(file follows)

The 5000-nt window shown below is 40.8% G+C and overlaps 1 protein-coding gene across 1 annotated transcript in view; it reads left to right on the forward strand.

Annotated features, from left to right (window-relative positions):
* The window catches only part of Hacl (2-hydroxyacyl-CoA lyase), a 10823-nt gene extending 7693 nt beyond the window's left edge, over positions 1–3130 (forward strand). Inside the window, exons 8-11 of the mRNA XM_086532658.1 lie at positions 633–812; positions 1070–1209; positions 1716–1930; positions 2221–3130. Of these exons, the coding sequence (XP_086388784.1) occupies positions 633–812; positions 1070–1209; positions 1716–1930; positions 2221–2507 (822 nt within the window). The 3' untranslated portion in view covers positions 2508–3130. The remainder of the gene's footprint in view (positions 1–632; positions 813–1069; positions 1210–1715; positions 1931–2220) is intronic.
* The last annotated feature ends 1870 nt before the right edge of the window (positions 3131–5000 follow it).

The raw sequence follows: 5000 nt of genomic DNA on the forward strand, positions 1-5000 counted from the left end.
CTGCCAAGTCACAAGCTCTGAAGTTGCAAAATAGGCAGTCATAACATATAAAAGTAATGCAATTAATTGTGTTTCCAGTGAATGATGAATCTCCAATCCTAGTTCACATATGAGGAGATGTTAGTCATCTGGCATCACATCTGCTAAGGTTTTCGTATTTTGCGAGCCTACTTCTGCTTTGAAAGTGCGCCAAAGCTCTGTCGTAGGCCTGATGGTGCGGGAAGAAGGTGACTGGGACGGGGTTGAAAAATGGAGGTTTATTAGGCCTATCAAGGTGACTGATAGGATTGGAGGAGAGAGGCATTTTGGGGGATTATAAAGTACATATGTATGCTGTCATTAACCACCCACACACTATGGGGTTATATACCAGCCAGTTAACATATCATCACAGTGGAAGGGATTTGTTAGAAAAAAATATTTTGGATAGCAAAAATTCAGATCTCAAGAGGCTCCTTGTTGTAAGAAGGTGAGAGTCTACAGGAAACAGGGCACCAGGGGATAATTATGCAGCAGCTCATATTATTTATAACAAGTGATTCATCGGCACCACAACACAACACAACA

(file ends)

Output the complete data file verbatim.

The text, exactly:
The 5000-nt window shown below is 40.8% G+C and overlaps 1 protein-coding gene across 1 annotated transcript in view; it reads left to right on the forward strand.

Annotated features, from left to right (window-relative positions):
* The window catches only part of Hacl (2-hydroxyacyl-CoA lyase), a 10823-nt gene extending 7693 nt beyond the window's left edge, over positions 1–3130 (forward strand). Inside the window, exons 8-11 of the mRNA XM_086532658.1 lie at positions 633–812; positions 1070–1209; positions 1716–1930; positions 2221–3130. Of these exons, the coding sequence (XP_086388784.1) occupies positions 633–812; positions 1070–1209; positions 1716–1930; positions 2221–2507 (822 nt within the window). The 3' untranslated portion in view covers positions 2508–3130. The remainder of the gene's footprint in view (positions 1–632; positions 813–1069; positions 1210–1715; positions 1931–2220) is intronic.
* The last annotated feature ends 1870 nt before the right edge of the window (positions 3131–5000 follow it).

The raw sequence follows: 5000 nt of genomic DNA on the forward strand, positions 1-5000 counted from the left end.
CTGCCAAGTCACAAGCTCTGAAGTTGCAAAATAGGCAGTCATAACATATAAAAGTAATGCAATTAATTGTGTTTCCAGTGAATGATGAATCTCCAATCCTAGTTCACATATGAGGAGATGTTAGTCATCTGGCATCACATCTGCTAAGGTTTTCGTATTTTGCGAGCCTACTTCTGCTTTGAAAGTGCGCCAAAGCTCTGTCGTAGGCCTGATGGTGCGGGAAGAAGGTGACTGGGACGGGGTTGAAAAATGGAGGTTTATTAGGCCTATCAAGGTGACTGATAGGATTGGAGGAGAGAGGCATTTTGGGGGATTATAAAGTACATATGTATGCTGTCATTAACCACCCACACACTATGGGGTTATATACCAGCCAGTTAACATATCATCACAGTGGAAGGGATTTGTTAGAAAAAAATATTTTGGATAGCAAAAATTCAGATCTCAAGAGGCTCCTTGTTGTAAGAAGGTGAGAGTCTACAGGAAACAGGGCACCAGGGGATAATTATGCAGCAGCTCATATTATTTATAACAAGTGATTCATCGGCACCACAACACAACACAACA